Travel can be uplifting and inspiring – but it can also be stressful and disorientating. Dr Jane Wilson-Howarth considers what you can do to make your trip stress-free
Travel experiences are emotionally loaded. There is excitement, yes, but the tingle factor comes at least in part from the fact that we are stressed, even if only a little.
On arriving in a new place, there is a lot to deal with: a bombardment of sights and sounds, unfamiliar signposting, a lack of familiar support systems. You may feel hounded by touts and beggars; people might seem to stand too close. You are probably also fatigued and jetlagged.
It can take hours to accomplish simple tasks, such as finding a hotel or buying a bus ticket. You might resent feelings of homesickness. You may also start to resent local people when they appear obstructive or unhelpful – but then you start hearing phrases such as ‘Peruvian time’, mañana, 'insh’Allah' or ‘that’s life’. It is important to slow down, and to accept that in some places things just move at a more relaxed pace than you’re used to. Make travel plans, but keep them flexible (Shutterstock)
Some travellers research their destination carefully and devise a strict itinerary. But even rigid plans may alter if there are strikes, weather events or other complications. Those who like a predictable schedule will find changes stressful; others will embrace this as an opportunity to experience the unexpected.
Those who plan nothing, shun guidebooks and plunge in unprepared are at risk of a different range of hazards. Not checking Foreign & Commonwealth Office advice could mean walking into riots or natural disasters, with consequences ranging from an inability to catch a bus, to invalidating your travel insurance, to much worse.
Without knowing local laws, you could be arrested for carrying illegal substances – like pork and alcohol in certain Muslim countries or even poppy seeds in the UAE. Ignorance of these laws won’t stop you being put in prison – which definitely increases stress levels. Top tip: Check FCO advice before travel. The US Department of State site also contains lots of useful information on local laws as well as local health facilities and security risks.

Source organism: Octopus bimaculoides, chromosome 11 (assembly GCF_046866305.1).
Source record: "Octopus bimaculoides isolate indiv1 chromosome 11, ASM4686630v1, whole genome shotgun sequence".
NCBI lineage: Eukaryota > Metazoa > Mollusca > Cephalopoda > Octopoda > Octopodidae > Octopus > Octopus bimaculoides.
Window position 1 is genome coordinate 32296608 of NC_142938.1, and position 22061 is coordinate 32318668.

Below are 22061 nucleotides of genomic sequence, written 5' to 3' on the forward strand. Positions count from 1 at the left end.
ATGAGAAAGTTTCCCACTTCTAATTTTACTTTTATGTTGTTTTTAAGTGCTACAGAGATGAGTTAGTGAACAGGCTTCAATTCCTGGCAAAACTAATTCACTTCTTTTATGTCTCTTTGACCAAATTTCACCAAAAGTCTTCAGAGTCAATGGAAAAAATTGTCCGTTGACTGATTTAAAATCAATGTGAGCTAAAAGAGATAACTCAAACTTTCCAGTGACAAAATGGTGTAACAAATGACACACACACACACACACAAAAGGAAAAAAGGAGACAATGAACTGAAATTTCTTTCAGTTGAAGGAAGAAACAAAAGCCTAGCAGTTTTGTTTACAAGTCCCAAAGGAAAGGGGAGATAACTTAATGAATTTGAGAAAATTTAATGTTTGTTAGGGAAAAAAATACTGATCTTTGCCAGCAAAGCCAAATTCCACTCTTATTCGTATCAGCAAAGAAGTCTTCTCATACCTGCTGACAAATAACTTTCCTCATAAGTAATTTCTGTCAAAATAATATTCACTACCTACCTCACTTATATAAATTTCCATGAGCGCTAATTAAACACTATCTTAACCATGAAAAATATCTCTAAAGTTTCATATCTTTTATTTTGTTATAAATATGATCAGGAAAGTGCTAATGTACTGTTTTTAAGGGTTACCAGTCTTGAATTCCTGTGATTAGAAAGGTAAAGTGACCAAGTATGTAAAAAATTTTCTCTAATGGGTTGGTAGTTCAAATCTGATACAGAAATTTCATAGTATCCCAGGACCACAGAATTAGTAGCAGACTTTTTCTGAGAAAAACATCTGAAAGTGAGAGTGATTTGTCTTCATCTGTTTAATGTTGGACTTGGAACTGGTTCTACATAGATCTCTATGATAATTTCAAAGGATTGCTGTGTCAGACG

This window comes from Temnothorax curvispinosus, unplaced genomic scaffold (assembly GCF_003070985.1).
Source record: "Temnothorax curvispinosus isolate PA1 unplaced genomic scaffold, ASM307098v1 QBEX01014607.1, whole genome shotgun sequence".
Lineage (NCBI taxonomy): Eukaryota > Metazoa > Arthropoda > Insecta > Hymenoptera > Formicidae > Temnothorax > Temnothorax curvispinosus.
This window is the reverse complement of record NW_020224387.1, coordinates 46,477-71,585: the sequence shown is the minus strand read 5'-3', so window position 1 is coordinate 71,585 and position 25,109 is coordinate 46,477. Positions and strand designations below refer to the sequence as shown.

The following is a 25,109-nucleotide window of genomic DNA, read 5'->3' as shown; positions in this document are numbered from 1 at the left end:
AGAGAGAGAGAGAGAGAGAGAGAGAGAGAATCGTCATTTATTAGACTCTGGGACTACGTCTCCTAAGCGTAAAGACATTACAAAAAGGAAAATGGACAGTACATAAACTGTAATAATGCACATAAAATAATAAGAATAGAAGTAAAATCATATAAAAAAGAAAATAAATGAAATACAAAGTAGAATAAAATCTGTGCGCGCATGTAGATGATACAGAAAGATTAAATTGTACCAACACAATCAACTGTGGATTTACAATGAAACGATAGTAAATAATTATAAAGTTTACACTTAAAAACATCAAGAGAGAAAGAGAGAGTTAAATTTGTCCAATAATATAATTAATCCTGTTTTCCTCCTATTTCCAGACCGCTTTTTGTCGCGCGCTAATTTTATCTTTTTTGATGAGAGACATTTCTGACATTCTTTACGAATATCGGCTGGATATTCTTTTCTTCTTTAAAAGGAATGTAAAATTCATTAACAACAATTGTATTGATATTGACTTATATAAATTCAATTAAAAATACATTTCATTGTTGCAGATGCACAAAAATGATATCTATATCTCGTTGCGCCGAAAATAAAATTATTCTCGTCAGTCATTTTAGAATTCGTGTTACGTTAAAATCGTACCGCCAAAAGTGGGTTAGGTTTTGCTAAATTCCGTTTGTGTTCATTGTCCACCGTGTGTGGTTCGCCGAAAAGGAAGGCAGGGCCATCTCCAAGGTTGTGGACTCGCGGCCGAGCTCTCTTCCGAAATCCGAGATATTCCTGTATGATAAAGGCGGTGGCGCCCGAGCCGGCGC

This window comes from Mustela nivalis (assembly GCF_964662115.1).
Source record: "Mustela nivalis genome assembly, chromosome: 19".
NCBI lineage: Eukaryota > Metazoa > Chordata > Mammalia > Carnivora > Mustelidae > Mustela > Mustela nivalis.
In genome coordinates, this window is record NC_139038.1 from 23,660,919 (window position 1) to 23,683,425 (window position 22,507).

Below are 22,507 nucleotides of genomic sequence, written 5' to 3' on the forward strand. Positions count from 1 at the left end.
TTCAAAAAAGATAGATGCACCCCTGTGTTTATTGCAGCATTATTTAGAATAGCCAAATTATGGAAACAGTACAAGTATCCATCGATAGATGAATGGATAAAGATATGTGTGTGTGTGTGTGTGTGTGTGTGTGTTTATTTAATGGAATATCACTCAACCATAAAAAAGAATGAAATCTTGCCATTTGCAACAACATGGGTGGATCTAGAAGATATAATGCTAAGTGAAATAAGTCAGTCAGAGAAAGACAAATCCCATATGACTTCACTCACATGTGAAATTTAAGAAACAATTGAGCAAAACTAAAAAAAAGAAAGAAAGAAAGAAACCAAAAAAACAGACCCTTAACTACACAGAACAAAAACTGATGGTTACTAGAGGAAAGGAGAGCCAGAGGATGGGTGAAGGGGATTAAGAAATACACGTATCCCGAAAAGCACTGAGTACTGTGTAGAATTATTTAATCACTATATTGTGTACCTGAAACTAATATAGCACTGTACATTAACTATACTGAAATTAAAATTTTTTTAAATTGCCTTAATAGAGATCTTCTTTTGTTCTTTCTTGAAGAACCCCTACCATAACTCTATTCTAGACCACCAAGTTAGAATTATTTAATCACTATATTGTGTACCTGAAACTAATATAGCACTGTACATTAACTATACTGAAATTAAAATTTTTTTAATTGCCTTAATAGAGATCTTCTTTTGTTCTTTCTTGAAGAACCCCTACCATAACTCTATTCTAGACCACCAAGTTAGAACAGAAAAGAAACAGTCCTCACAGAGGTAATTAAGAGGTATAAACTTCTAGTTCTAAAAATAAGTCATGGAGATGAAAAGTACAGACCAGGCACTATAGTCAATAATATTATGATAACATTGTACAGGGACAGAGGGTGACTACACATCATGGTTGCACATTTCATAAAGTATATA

People travelling with long-standing health issues need to plan carefully, even on short trips. Do not assume you can arrange routine blood tests anywhere or that medical supplies will be available. Accessing such services in an unfamiliar place (especially a non-English-speaking destination) can be time-consuming and stressful. EHICs smooth the way in much of Europe. Top tip: Carry a medical summary and list of regular medications with their generic names. Get your GP’s approval before booking any remote trips if you have health challenges.
Good stress, bad stress
The work you have to put into travelling adds spice to exotic experiences. Unpredictability increases the excitement. Indeed, many of us like to feel a little out of control; being on the edge of coping can give a real buzz.
Travel can be seen as an escape from stressors at home – some people organise a big getaway after a break up or bereavement, or even on receipt of a devastating diagnosis. However, it’s important to remember the problems you hoped to leave at home often accompany you on the journey. And the levels of stress you experience on a trip are partly down to the kind of person you are. Top tip: Switch off your phone and find somewhere to chill; perhaps a local spa or simply a chair outside a café – enjoy having nothing to do but watch the world go by. Take some time to relax in a cafe (Shutterstock)
Expectations influence stress levels. You may be imagining a trip to paradise but if your first impression is pollution and poverty, you might feel huge disappointment, even anger. Flight fatigue and jetlag limit the ability to cope with delays and surprises, and compromise enjoyment.
If time permits, break journeys into shorter legs, which is good for mind and body. Jetlag tends to be worse when travelling east (when you lose time); it takes about a day per hour of time difference to adjust sleep patterns. Bowels take longer to reset.
There aren’t any well proven herbal or pharmacological remedies to suppress the symptoms of jetlag but getting out into daylight helps. To speed the resetting of the biological clock take high-protein meals early in the day and eat low-protein, carbohydrate-rich foods in the evening.
Some travellers believe tyrosine and tryptophan supplements help. Others use homeopathic No-Jet-Lag or preparations based on arnica, but I find rest and dietary manipulation most effective. Melatonin is probably helpful; this is available over the counter in the Americas and online in the UK. Top tip: Carefully consider flight schedules and don’t automatically book the cheapest flight – it may be wise to book a more expensive flight that arrives at a better time to minimise jetlag, fatigue and feelings of disorientation.
The key to having an enjoyable, stress-free experience is to avoid goal-driven trips. Expecting to see everything a destination offers is likely to lead to disappointment and frustration.
You’ll get the most out of any visit – and come home more chilled – if you allow time for people-watching. This is also when chance encounters happen – those encounters that sweeten the travel experience and furnish you with good tales to share when you return home.
Top tip: Having too many goals increases stress levels.
3 things to remember...
1. Problems left at home often sneak on board too
2. Travel is tiring, as well as exciting; be patient with yourself and others
3. Check the security situation before departure Dr Jane Wilson-Howarth’s website is at wilson-howarth.com
Main image: At the airport (Shutterstock)